Saturday, February 14, 2009

Ricotta gnocchi and how we see the world

The other day, Tony received a lovely e-mail asking if I would share my recipe for the ricotta gnocchi we make here at Jarnac.
Well, here goes. I knew afterposting the CASSOULET RECIPE, it would only be the beginning. I have been having a hard time getting to the next recipe and now the di lemna has been solved for me! Hence the following

Fresh Ricotta Gnocchi
1 3# Container of Fresh Ricotta (you can find this at Murray’s Cheese or Faiccos Pork Store on Bleeker Street)
1 cup all purpose flour
3 whole extra large eggs
1 cup of grated Locatelli Romano
Salt and pepper to taste
To start this recipe you need a large pot of salted water to be on the stove at a high heat, getting ready to boil.

Take a large bowl and place in it all of the ricotta, flour and cheese. Then add the eggs and some fresh ground black pepper. (I do not add any salt as there is the Romano cheese, which is salty and we will poach the dumpling in salted water.) Use a wooden spoon and mix everything together very well. This will require some strength. Once the eggs and flour are well incorporated, stop mixing! Over mixing can make the dumpling tough.
Once the mixing is done you are ready to poach your product. You can do these one of two ways; using a tablespoon for shaping or piping out of a size 20 pastry bag.
If you are using a tablespoon, place some of the mixture in a smaller bowl. By now the pot of salted water should be at a rolling boil and you can lower the heat so it is at a slow but steady boil. Dip your tablespoon in the hot water and then scoop some of the mixture against the side of the bowl. You then dip the spoon into the pot of boiling water till it comes off the spoon. Continue doing this at a steady pace until the amount in the bowl is finished. When you put the gnocchi in the pot they will sink to the bottom and as they cook, rise to the top. You will allow them to cook at least a couple of more minutes that way. Lift a few out and press them gently with your finger. The dumpling should be firm not soft to the touch. Remove them with a slotted spoon or a small strainer, placing them in a bowl of cold water. Shocking the gnocchi in the cold water helps them to set. After about 5 minutes in the ice water they will settle to the bottom. Remove them from the water and lay out in a single layer on a paper towel lined sheet pan. Allow the gnocchi to air dry.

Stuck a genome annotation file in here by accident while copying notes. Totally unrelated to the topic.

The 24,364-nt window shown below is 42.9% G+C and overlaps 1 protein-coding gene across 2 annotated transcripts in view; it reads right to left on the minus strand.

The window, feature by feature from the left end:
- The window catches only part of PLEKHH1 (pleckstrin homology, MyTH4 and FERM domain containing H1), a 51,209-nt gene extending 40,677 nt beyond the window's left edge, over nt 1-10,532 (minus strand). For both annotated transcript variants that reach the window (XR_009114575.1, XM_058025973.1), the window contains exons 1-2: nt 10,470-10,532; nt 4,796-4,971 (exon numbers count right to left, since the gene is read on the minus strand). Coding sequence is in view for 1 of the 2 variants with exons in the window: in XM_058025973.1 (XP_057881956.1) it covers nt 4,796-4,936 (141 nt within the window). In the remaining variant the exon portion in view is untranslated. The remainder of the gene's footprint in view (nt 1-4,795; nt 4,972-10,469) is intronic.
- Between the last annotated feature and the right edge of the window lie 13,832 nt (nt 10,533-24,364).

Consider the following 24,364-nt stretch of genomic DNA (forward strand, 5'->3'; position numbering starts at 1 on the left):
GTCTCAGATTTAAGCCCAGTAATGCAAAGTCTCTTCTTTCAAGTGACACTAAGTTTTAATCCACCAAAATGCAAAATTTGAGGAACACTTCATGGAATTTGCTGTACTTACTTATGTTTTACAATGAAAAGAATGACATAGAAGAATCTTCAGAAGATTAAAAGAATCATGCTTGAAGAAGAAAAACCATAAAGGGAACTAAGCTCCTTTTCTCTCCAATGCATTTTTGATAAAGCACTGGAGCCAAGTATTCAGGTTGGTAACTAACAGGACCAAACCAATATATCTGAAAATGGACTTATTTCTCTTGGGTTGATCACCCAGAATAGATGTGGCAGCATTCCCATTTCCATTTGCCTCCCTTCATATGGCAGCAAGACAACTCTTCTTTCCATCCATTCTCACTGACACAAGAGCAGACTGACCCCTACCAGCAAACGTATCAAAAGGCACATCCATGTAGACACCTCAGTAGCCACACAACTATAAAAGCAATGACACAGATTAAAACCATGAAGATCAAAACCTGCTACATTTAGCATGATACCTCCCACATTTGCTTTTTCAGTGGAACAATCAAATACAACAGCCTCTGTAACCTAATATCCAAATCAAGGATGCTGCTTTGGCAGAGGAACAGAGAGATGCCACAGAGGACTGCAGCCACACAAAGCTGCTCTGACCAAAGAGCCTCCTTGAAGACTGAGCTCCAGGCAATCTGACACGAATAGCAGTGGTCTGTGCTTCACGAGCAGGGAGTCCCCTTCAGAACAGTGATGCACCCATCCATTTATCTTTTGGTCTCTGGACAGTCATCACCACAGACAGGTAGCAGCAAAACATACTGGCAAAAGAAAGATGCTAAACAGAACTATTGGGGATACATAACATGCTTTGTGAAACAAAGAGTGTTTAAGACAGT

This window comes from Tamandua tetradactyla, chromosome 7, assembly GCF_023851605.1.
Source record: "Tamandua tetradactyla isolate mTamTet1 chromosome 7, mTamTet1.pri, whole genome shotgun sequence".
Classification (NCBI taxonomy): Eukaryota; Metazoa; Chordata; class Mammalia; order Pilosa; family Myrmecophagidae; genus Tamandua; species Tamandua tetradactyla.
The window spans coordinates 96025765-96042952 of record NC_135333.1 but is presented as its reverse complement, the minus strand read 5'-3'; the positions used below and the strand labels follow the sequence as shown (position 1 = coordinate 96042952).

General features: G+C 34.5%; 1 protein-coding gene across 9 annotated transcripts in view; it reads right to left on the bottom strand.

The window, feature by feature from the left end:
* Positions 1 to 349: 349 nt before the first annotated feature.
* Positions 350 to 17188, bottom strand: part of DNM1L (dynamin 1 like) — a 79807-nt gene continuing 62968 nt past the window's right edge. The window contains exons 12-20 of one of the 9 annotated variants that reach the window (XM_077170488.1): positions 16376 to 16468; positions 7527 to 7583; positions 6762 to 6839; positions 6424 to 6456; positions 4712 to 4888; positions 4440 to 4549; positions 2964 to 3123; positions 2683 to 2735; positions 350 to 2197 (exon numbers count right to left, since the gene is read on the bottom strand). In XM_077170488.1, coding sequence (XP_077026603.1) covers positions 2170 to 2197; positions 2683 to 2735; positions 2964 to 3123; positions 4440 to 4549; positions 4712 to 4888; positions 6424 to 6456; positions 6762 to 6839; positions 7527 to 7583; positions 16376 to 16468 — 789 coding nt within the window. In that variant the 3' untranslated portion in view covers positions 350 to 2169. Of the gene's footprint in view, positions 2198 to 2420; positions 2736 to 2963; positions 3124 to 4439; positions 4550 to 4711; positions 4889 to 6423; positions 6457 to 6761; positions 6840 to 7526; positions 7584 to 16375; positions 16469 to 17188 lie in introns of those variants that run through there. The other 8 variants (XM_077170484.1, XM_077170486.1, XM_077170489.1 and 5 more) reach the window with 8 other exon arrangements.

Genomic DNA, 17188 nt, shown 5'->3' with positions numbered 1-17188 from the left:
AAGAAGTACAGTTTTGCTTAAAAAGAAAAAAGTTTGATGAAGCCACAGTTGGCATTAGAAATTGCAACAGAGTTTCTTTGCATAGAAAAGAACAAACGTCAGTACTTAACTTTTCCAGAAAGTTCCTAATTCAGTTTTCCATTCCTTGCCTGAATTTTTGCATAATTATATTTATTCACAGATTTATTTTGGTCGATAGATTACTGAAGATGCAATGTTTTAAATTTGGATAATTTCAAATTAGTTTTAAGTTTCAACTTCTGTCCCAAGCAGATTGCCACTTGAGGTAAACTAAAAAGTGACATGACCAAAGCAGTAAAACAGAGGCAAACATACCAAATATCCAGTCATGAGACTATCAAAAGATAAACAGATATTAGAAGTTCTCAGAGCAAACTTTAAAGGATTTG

The second way is to put the dumpling mixture into a pastry bag and squeeze out (I usually count to 3) and then cut of the dumpling and let it fall into the boiling water. Everything else is the same way as the tablespoon directions. Don‘t forget to shock after the dumplings are fully cooked.
At this point the dumplings can be held in a container in the refrigerator for up to 3 days.

Now what do we do? I always like to melt sweet butter, add some chopped fresh sage and then the dumplings to the hot pan. Let them sit for a few minutes, developing a little bit of a caramelized crust. Then quickly shake the pan letting them move and heating up evenly. Do not keep your heat on so high that you burn the butter and the dumplings. Once they are cooked place them in a warm bowl and garnish with grated or shaved Parmigiana cheese.